Journeys to the Edge

RCL Scriptures: Ephesians 4:25-5:2; John 6:35-51

Let us pray: Illumine for us your word, O Lord, that the Light you bring, the words I speak, the Spirit you send inform us of your will. Amen.

This past week was kind of warm, wasn’t it? I confess, I escaped to the coast on Thursday with my three children to find cooler weather and we were not disappointed. So I had to reflect, as I often do when gifted with a trip to the coast, on the deeper mysteries of life that somehow make themselves known when the sound of the waves washes over me. Have you ever done felt that way? Perhaps you can recall a time when you were at the beach dipping your toes in the edge of the sea, little wavelets lapping over your feet as they sink into the sand. These moments speak to my soul.

Perhaps you can relate. Other “edge” experiences can do the same thing I’ve noticed. Have you ever been on the edge of sleep when an answer to a tricky dilemma finally comes? Or have you ever been on the edge of a dream and are jolted awake with an image or thought you must write down? Sometimes I’ve been on that edge of sleep but instead of jolting awake, it has drawn me further down into sleep, into one of those incredible dreams of other-reality when a vivid scene of wonder plays itself out and leaves me with the gift of its message.

There are other kinds of edges, of course; for example emotional edges marked by transitions between deep emotional responses and the merely everyday. There are also spiritual edges; like the edge of faith. Now that is a most interesting place to be. As a whole, I would hazard a guess that in our wider culture today, we are all on the edge of a different spiritual reality than what we have known in the past; a spirituality of Namaste, where interfaith dialog and cross-pollination of faithful modes of living will be the norm instead of the exception. For any of us within in one particular stream of faith, often this kind of edge is the edge of greatest fear and greatest potential growth. Specifically for us Christians, this may be where Jesus pushes our limits to the limit. At times of spiritual crossroads, at the edge of something new, what can we take forward into the new reality? What basic characteristic of Christ’s message is our offering to the age that is to come?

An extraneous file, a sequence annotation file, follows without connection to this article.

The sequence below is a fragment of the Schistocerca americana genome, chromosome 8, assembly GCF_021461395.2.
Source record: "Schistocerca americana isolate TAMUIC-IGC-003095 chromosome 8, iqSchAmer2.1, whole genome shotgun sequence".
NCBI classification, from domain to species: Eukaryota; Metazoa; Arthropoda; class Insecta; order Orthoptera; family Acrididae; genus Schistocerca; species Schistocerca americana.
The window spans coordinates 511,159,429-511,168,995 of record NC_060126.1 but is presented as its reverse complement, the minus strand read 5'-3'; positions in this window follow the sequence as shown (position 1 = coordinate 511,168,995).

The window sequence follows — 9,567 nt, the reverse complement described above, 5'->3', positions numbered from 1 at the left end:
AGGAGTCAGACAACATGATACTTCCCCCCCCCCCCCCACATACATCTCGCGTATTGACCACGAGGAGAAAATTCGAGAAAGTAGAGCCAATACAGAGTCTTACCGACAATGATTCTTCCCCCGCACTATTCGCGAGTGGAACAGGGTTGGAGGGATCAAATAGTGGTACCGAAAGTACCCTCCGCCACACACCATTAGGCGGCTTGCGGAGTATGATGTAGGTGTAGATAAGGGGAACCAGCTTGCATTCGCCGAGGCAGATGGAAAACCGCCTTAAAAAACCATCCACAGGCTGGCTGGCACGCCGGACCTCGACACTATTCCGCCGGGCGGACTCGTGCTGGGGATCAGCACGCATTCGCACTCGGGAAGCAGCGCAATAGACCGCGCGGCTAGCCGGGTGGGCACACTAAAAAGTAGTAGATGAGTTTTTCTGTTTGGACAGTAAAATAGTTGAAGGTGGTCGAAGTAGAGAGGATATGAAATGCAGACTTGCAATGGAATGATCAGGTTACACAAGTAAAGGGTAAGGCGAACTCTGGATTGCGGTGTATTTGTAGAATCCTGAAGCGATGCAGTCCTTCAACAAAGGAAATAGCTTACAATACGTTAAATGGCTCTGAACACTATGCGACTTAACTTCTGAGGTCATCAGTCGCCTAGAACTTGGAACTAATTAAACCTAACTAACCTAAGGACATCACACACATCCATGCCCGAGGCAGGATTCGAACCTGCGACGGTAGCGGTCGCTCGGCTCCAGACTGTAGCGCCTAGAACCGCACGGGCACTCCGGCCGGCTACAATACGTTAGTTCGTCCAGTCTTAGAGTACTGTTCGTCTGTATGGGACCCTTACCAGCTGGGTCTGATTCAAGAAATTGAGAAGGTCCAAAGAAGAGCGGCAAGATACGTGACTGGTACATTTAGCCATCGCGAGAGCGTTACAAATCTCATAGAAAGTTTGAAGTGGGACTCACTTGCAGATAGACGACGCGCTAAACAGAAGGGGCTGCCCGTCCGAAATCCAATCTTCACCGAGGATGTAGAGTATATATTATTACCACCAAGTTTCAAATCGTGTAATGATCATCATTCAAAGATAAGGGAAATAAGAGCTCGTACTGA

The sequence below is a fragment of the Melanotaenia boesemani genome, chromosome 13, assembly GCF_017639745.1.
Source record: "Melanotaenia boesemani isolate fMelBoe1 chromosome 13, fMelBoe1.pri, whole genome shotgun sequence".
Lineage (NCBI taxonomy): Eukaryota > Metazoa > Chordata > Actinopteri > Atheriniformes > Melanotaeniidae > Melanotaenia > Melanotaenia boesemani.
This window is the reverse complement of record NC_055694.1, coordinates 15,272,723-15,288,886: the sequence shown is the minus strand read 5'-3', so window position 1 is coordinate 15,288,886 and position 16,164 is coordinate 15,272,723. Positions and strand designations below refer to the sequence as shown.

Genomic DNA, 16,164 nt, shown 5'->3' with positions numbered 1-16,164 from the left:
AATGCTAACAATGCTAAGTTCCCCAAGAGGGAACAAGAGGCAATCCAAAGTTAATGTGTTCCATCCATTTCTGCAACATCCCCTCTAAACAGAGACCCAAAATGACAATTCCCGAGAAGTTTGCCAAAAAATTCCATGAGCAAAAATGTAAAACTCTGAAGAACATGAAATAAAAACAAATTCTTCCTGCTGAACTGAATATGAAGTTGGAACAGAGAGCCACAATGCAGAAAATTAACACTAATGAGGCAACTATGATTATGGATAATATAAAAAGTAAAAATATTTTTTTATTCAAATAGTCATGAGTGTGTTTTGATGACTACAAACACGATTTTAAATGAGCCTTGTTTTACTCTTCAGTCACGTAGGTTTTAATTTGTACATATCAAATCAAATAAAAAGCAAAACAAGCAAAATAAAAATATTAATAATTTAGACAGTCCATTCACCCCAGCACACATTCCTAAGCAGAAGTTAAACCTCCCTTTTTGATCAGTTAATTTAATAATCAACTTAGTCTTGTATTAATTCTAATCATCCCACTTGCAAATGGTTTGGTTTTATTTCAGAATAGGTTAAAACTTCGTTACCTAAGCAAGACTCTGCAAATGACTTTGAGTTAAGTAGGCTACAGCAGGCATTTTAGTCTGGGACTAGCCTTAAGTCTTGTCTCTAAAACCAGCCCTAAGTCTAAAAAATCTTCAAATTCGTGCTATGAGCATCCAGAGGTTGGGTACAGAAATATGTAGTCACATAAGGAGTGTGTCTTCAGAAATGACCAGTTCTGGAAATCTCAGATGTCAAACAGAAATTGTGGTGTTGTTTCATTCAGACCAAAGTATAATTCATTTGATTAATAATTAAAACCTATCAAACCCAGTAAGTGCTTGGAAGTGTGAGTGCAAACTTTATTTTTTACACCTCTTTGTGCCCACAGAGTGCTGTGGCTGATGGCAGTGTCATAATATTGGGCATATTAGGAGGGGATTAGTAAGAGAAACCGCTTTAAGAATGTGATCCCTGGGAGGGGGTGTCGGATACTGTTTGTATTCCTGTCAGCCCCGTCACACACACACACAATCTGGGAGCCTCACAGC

“This bread…is my flesh,” Jesus says.

It is true that on the surface, today’s scripture is very perplexing. But like the ocean, when one stands on the edge of the deep mysteries of life beneath the sea, one mirrors a point of transformation standing on the brink of one’s own subconscious.[1] Gospel writers are those who have been transformed. Transformed by an experience of Jesus, or a memory of Jesus, of stories about the Kingdom of Heaven on Earth, about the true meaning of Love come down.

One community in particular really latched on to a spiritual meaning of Emmanuel. John’s gospel was born of a community of Messianic Jews, a sect of Judaism similar to that of the community of the Dead Sea Scrolls just a few years earlier,[2] the Johannine community found themselves being put out of their own synagogues on account of their belief that Jesus was indeed, the Messiah that had been foretold. They gathered the stories of Jesus most precious to them, coupled them with traditional ways of interpreting Hebrew Scriptures from of old – and discovered through the lens of the Jesus story many ancient scriptures they knew so well to be illumined with new meanings for their shared life together following the Jesus Way.